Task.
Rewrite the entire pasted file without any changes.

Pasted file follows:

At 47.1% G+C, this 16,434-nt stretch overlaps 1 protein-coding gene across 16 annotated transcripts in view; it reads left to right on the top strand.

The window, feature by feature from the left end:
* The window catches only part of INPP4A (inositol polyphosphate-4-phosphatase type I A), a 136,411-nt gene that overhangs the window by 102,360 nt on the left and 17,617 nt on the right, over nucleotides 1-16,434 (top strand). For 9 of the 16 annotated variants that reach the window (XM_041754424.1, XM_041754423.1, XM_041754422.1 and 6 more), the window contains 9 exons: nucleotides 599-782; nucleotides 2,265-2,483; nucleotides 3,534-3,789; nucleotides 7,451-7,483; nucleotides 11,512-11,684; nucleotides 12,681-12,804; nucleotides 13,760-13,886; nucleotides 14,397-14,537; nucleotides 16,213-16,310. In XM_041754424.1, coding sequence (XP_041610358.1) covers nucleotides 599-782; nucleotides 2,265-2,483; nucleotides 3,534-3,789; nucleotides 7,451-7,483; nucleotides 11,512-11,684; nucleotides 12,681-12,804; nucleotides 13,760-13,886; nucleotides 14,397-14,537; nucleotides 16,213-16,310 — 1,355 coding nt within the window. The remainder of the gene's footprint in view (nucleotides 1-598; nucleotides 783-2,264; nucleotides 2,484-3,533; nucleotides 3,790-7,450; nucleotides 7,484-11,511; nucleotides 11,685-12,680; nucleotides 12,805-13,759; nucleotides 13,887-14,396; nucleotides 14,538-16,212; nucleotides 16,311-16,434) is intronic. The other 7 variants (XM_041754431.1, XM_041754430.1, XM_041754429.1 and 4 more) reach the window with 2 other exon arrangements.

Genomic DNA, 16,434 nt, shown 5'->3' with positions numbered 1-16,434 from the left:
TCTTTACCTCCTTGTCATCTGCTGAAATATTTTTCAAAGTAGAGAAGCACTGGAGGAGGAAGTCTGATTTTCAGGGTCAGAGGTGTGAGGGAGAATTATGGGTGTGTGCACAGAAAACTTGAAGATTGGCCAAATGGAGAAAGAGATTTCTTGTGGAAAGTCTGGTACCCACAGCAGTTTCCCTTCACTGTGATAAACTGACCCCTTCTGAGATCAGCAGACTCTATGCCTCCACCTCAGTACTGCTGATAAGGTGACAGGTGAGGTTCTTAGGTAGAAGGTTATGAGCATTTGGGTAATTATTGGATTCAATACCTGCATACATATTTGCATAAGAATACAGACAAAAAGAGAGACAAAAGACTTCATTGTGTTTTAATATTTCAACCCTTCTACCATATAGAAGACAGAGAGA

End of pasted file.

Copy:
At 47.1% G+C, this 16,434-nt stretch overlaps 1 protein-coding gene across 16 annotated transcripts in view; it reads left to right on the top strand.

The window, feature by feature from the left end:
* The window catches only part of INPP4A (inositol polyphosphate-4-phosphatase type I A), a 136,411-nt gene that overhangs the window by 102,360 nt on the left and 17,617 nt on the right, over nucleotides 1-16,434 (top strand). For 9 of the 16 annotated variants that reach the window (XM_041754424.1, XM_041754423.1, XM_041754422.1 and 6 more), the window contains 9 exons: nucleotides 599-782; nucleotides 2,265-2,483; nucleotides 3,534-3,789; nucleotides 7,451-7,483; nucleotides 11,512-11,684; nucleotides 12,681-12,804; nucleotides 13,760-13,886; nucleotides 14,397-14,537; nucleotides 16,213-16,310. In XM_041754424.1, coding sequence (XP_041610358.1) covers nucleotides 599-782; nucleotides 2,265-2,483; nucleotides 3,534-3,789; nucleotides 7,451-7,483; nucleotides 11,512-11,684; nucleotides 12,681-12,804; nucleotides 13,760-13,886; nucleotides 14,397-14,537; nucleotides 16,213-16,310 — 1,355 coding nt within the window. The remainder of the gene's footprint in view (nucleotides 1-598; nucleotides 783-2,264; nucleotides 2,484-3,533; nucleotides 3,790-7,450; nucleotides 7,484-11,511; nucleotides 11,685-12,680; nucleotides 12,805-13,759; nucleotides 13,887-14,396; nucleotides 14,538-16,212; nucleotides 16,311-16,434) is intronic. The other 7 variants (XM_041754431.1, XM_041754430.1, XM_041754429.1 and 4 more) reach the window with 2 other exon arrangements.

Genomic DNA, 16,434 nt, shown 5'->3' with positions numbered 1-16,434 from the left:
TCTTTACCTCCTTGTCATCTGCTGAAATATTTTTCAAAGTAGAGAAGCACTGGAGGAGGAAGTCTGATTTTCAGGGTCAGAGGTGTGAGGGAGAATTATGGGTGTGTGCACAGAAAACTTGAAGATTGGCCAAATGGAGAAAGAGATTTCTTGTGGAAAGTCTGGTACCCACAGCAGTTTCCCTTCACTGTGATAAACTGACCCCTTCTGAGATCAGCAGACTCTATGCCTCCACCTCAGTACTGCTGATAAGGTGACAGGTGAGGTTCTTAGGTAGAAGGTTATGAGCATTTGGGTAATTATTGGATTCAATACCTGCATACATATTTGCATAAGAATACAGACAAAAAGAGAGACAAAAGACTTCATTGTGTTTTAATATTTCAACCCTTCTACCATATAGAAGACAGAGAGA